|Year : 2020 | Volume
| Issue : 1 | Page : 219-221
An unusual case of orbitocranial wooden foreign body with amazing outcome: A case report
Shyam Sundar Das Mohapatra1, Jayanta Das2, Harsha Bhattacharjee3
1 DNB Resident, Department of Comprehensive Ophthalmology, Sri Sankaradeva Nethralaya, Guwahati, Assam, India
2 Senior Consultant, Department of Ophthalmic Plastic and Reconstructive Surgery, Sri Sankaradeva Nethralaya, Guwahati, Assam, India
3 Medical Director, Sri Sankaradeva Nethralaya, Guwahati, Assam, India
|Date of Submission||24-Mar-2019|
|Date of Acceptance||21-Aug-2019|
|Date of Web Publication||19-Dec-2019|
Dr. Shyam Sundar Das Mohapatra
Sri Sankaradeva Nethralaya, 96, Basistha Road, Guwahati - 781 028, Assam
Source of Support: None, Conflict of Interest: None
Penetrating orbitocranial injuries can present with foreign body/bodies (FBs) lodged in eye, orbit, and/or brain. But limited literatures are available about FBs lodged partly in orbit and partly intracranially. Here, we present a rare case of orbitocranial wooden FB impacted in right palpebral aperture extending intracranially following accidental fall from height. Unexpectedly, the patient himself removed the FB in fully conscious and oriented state while waiting for neurosurgical intervention, later completely recovered under observation and antibiotic prophylaxis. Therefore, it is important to have high suspicion of intracranial extension in impacted orbital FBs and a team approach for managing such cases.
Keywords: Accidental, intracranially, orbit, penetrating orbitocranial injuries, orbitocranial wooden [bamboo] foreign body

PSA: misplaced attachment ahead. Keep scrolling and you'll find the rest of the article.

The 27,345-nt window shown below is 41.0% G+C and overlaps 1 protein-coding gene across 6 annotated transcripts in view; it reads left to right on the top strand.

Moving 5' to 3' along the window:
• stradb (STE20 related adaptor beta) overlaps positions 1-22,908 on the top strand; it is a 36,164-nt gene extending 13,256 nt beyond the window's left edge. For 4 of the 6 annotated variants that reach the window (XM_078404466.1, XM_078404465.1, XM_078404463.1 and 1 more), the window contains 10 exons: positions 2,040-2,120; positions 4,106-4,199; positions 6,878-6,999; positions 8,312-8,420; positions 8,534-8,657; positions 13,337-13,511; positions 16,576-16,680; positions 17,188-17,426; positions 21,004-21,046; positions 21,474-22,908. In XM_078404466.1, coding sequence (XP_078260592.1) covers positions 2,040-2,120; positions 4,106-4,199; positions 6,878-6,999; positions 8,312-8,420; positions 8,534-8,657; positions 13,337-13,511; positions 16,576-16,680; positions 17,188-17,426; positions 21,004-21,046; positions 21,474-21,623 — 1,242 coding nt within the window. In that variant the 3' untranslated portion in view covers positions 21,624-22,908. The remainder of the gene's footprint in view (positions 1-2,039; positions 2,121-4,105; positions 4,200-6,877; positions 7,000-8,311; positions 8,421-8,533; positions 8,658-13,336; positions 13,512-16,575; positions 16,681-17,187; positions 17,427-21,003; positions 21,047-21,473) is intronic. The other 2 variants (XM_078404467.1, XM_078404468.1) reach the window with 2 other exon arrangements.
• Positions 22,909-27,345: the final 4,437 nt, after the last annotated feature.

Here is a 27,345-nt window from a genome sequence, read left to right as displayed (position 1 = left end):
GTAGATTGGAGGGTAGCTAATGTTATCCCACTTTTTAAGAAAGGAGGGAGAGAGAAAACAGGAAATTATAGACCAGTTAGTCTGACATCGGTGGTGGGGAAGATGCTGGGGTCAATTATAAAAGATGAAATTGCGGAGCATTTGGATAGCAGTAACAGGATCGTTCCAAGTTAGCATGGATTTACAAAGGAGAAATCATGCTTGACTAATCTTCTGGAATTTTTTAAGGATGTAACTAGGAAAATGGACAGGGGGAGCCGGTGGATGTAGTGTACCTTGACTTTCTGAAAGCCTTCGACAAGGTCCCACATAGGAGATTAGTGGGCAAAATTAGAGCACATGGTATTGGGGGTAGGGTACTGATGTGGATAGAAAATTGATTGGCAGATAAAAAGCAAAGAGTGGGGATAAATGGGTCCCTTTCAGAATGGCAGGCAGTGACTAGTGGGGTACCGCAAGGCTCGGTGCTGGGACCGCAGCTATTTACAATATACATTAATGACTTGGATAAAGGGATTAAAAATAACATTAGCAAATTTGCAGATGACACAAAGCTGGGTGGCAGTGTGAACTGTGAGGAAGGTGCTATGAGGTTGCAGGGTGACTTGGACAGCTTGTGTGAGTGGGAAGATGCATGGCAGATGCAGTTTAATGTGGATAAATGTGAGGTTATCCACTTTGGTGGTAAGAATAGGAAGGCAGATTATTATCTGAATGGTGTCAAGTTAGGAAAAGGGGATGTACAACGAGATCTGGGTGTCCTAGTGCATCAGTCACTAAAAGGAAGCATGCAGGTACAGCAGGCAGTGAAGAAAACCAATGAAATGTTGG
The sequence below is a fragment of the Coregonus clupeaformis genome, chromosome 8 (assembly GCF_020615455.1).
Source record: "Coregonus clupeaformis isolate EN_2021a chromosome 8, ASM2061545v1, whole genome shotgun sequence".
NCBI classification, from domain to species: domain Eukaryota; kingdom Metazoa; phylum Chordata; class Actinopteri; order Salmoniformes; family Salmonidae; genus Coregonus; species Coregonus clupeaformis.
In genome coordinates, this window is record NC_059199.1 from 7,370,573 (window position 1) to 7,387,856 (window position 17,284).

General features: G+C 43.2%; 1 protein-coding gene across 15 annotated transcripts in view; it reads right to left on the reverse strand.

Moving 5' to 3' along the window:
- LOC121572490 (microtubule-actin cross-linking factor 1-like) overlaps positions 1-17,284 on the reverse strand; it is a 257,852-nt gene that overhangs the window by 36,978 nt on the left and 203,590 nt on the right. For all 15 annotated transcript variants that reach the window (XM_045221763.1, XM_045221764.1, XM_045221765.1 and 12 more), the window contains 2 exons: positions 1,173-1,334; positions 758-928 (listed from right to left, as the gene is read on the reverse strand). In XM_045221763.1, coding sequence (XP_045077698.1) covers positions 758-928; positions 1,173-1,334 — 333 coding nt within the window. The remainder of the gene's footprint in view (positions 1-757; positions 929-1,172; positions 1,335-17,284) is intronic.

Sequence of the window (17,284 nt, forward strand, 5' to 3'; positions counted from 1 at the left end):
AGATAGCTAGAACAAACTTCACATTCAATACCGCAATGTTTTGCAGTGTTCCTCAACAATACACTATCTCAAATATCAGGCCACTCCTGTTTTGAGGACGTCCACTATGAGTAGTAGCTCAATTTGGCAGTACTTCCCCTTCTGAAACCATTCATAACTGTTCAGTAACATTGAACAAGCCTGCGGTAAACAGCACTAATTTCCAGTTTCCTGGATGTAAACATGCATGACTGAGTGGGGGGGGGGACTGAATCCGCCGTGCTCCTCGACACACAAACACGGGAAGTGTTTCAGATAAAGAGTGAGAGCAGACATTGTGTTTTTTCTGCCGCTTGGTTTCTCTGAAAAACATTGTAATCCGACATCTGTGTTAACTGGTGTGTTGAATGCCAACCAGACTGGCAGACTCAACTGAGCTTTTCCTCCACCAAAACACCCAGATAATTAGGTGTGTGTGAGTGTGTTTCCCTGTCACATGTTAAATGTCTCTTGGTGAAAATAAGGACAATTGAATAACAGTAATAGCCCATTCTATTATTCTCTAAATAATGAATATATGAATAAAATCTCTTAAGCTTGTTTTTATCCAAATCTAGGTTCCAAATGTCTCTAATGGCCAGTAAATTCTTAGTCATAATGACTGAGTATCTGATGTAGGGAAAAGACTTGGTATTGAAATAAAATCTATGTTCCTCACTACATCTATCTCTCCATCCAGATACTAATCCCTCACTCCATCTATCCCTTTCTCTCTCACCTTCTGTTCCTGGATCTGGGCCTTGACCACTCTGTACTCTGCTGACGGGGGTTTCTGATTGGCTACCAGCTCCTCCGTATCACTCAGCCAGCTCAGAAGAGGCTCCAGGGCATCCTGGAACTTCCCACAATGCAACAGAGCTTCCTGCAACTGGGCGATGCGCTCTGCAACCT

|How to cite this article:|
Mohapatra SS, Das J, Bhattacharjee H. An unusual case of orbitocranial wooden foreign body with amazing outcome: A case report. Indian J Ophthalmol 2020;68:219-21
|How to cite this URL:|
Mohapatra SS, Das J, Bhattacharjee H. An unusual case of orbitocranial wooden foreign body with amazing outcome: A case report. Indian J Ophthalmol [serial online] 2020 [cited 2020 Oct 29];68:219-21. Available from: https://www.ijo.in/text.asp?2020/68/1/219/273254
Penetrating orbitocranial injuries are uncommon nowadays. These injuries most commonly occur following accidents, followed by assaults, terror attacks, war, etc. and can be caused by several unusual objects. These injuries account for 24% of all penetrating head injuries in adults and approximately 45% in children. Foreign body/bodies (FBs) due to such injuries can lodge in eye, orbit, and/or brain. However, FB lying partly in orbit and partly intracranially is rarely noted. There is very limited literature available on this topic. Here, we report a rare case of orbitocranial FB managed by us and supported by valuable imaging.
| Case Report|| |